It’s no secret raising children is expensive.
The USDA’s ‘Cost of Raising a Child Calculator’ estimates a family will spend roughly $11,453 each year on their little bundle of joy when considering food, transportation, healthcare, education, clothing, and other basic necessities.
Though financial changes may occur to families of all makeups, the specific financial burdens single parents face are well documented. According to Census data, in 2017, the median income for a single father was $52,950 and for a single mother it was $37,098.
Those statistics indicate that raising a child could cost upwards of 31% of a single parent’s income leaving little room for discretionary spending or savings after rent and other bills.
Perhaps this quip Megan Ohlinger told CBS News last September sounds familiar,
“Some months it would be between paying for the electric bill or paying for diapers.”
Planning and saving when you can’t make ends meet
Ohlinger’s point about deciding which necessity to cover dives deeper than a single expense, but her example of diapers is a realistic one.
According to Investopedia, the average child will use more than 2,700 diapers in the first year alone, which can add up to more than $550 annually. Other sources estimate this expense to be closer to $1,000, annually.
Of course, there are ways to find low-cost options or savings for the added expenses of children—in this example diapers—but the ability to take advantage of those options may require something not everyone has: Instant access to funds.
Let’s say a new mother is at the store and has to choose between a 32 pack of size 1 diapers priced at $.54/diaper, or a 128 pack of size 1 diapers priced at $.21/diaper. The additional upfront cost to get the larger box will be saving a new parent more in the long run. How much more?
We all get it. Buying in bulk is less expensive. However, if a person needs that $10 difference to pay an upcoming bill, they’re probably not thinking about the long term, incremental savings. Even if they are thinking long term, they may feel forced by their situation to buy the more expensive option, inevitably increasing their yearly diaper expense.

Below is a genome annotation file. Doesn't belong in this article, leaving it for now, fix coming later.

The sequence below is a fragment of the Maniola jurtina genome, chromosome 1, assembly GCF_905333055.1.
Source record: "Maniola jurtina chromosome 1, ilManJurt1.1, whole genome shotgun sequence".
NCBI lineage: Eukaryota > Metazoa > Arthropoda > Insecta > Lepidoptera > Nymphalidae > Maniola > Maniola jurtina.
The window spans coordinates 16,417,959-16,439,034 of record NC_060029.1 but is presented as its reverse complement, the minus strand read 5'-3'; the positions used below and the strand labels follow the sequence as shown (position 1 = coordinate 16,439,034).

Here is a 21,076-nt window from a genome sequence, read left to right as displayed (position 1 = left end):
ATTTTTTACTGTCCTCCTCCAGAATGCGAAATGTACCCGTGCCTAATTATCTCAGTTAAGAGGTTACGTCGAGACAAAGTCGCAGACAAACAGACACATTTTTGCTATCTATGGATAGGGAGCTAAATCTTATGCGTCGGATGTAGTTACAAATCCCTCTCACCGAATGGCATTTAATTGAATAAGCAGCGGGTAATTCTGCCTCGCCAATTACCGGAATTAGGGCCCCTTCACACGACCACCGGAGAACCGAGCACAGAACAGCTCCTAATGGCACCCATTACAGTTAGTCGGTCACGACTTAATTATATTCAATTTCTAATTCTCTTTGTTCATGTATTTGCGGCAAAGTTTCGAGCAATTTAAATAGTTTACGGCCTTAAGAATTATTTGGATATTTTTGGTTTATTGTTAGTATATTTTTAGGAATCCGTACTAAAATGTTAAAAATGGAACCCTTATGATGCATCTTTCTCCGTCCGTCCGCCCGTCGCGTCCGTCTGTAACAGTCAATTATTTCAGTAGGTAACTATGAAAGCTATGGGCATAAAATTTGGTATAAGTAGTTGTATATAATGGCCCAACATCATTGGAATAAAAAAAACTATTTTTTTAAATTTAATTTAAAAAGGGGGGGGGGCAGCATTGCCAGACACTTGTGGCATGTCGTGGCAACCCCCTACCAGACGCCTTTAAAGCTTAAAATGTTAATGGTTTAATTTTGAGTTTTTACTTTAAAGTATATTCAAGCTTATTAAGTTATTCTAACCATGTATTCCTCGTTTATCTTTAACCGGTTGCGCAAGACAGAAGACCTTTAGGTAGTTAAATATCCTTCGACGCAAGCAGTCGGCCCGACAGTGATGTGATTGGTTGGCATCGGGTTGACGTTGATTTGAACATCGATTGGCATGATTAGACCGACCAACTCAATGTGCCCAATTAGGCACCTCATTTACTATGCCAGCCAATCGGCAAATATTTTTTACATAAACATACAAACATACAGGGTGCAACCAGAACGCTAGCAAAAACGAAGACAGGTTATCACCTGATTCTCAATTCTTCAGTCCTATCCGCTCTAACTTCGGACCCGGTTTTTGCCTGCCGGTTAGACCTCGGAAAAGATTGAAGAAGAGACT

How would DailyPay affect your business?
In the situation above, the difference between boxes of diapers might seem negligible for you, but it becomes a mounting expense for someone—maybe an employee of yours—who can’t afford the upfront cost.
That same employee may have earned but unpaid pay that could help them close the gap, and in turn, reap long-term savings.
For reasons including this, daily pay benefits are becoming a 2019 payroll priority. Daily payment options are unique benefits that accommodate your employees when their bills don’t align, or when employees need a bit of extra padding.
Or, if they need a few extra dollars to purchases bulk diapers.
Not only does it give your employees peace of mind, but payroll flexibility also helps employers. When employees are distracted by financial burdens, it’s reflected in their productivity. In a paper released by the Center for Financial Services Innovation (CFSI), statistics show that 85% of Americans are anxious about their financial situation and that their anxiety interferes with work. The same study shows that employees with high financial anxiety are twice as likely to take sick time off when they’re not ill.
To protect themselves from excessive absenteeism and lost productivity, employers are increasingly zeroing in on flexible payment options to help their employees feel more comfortable outside of work, which translates into:
- Reduced absenteeism
- Improved retention rates
- Increased employee productivity
DailyPay can give your employees more control over their wages
Daily pay is a benefit that allows employees to tap into their earned but unpaid pay in between paychecks. When employees can access their earned but unpaid pay, it decreases financial burdens.
To demonstrate how DailyPay could improve the financial situation for a single parent looking to make wise purchasing decisions, we created a hypothetical story of Eleanor. Had Eleanor been offered access to her earned but unpaid pay, how would her financial story change?